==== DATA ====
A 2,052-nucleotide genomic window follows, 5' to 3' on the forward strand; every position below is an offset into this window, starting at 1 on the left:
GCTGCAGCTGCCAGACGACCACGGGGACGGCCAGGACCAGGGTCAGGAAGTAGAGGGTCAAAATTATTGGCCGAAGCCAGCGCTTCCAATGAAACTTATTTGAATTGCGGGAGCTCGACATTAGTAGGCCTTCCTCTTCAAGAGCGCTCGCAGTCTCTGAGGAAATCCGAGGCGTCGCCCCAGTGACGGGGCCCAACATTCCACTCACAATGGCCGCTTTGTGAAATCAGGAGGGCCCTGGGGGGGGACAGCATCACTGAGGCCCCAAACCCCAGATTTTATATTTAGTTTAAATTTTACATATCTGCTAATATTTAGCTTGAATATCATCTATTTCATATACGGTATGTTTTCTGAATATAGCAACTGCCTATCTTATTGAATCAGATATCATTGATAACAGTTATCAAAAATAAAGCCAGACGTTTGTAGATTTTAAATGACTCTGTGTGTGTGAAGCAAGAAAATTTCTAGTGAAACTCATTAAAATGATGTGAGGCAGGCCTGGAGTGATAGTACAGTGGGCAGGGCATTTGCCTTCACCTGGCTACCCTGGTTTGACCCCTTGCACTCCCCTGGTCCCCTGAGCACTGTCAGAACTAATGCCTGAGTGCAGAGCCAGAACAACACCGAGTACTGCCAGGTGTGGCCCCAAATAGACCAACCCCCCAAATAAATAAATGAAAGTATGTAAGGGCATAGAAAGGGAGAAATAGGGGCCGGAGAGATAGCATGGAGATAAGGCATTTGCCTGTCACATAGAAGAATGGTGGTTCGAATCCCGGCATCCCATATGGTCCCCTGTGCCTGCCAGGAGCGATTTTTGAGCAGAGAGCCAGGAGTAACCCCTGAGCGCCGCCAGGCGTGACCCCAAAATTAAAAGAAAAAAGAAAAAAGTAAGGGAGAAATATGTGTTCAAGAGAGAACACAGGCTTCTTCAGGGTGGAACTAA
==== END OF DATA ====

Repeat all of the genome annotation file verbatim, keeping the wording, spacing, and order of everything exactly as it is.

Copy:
A 2,052-nucleotide genomic window follows, 5' to 3' on the forward strand; every position below is an offset into this window, starting at 1 on the left:
GCTGCAGCTGCCAGACGACCACGGGGACGGCCAGGACCAGGGTCAGGAAGTAGAGGGTCAAAATTATTGGCCGAAGCCAGCGCTTCCAATGAAACTTATTTGAATTGCGGGAGCTCGACATTAGTAGGCCTTCCTCTTCAAGAGCGCTCGCAGTCTCTGAGGAAATCCGAGGCGTCGCCCCAGTGACGGGGCCCAACATTCCACTCACAATGGCCGCTTTGTGAAATCAGGAGGGCCCTGGGGGGGGACAGCATCACTGAGGCCCCAAACCCCAGATTTTATATTTAGTTTAAATTTTACATATCTGCTAATATTTAGCTTGAATATCATCTATTTCATATACGGTATGTTTTCTGAATATAGCAACTGCCTATCTTATTGAATCAGATATCATTGATAACAGTTATCAAAAATAAAGCCAGACGTTTGTAGATTTTAAATGACTCTGTGTGTGTGAAGCAAGAAAATTTCTAGTGAAACTCATTAAAATGATGTGAGGCAGGCCTGGAGTGATAGTACAGTGGGCAGGGCATTTGCCTTCACCTGGCTACCCTGGTTTGACCCCTTGCACTCCCCTGGTCCCCTGAGCACTGTCAGAACTAATGCCTGAGTGCAGAGCCAGAACAACACCGAGTACTGCCAGGTGTGGCCCCAAATAGACCAACCCCCCAAATAAATAAATGAAAGTATGTAAGGGCATAGAAAGGGAGAAATAGGGGCCGGAGAGATAGCATGGAGATAAGGCATTTGCCTGTCACATAGAAGAATGGTGGTTCGAATCCCGGCATCCCATATGGTCCCCTGTGCCTGCCAGGAGCGATTTTTGAGCAGAGAGCCAGGAGTAACCCCTGAGCGCCGCCAGGCGTGACCCCAAAATTAAAAGAAAAAAGAAAAAAGTAAGGGAGAAATATGTGTTCAAGAGAGAACACAGGCTTCTTCAGGGTGGAACTAA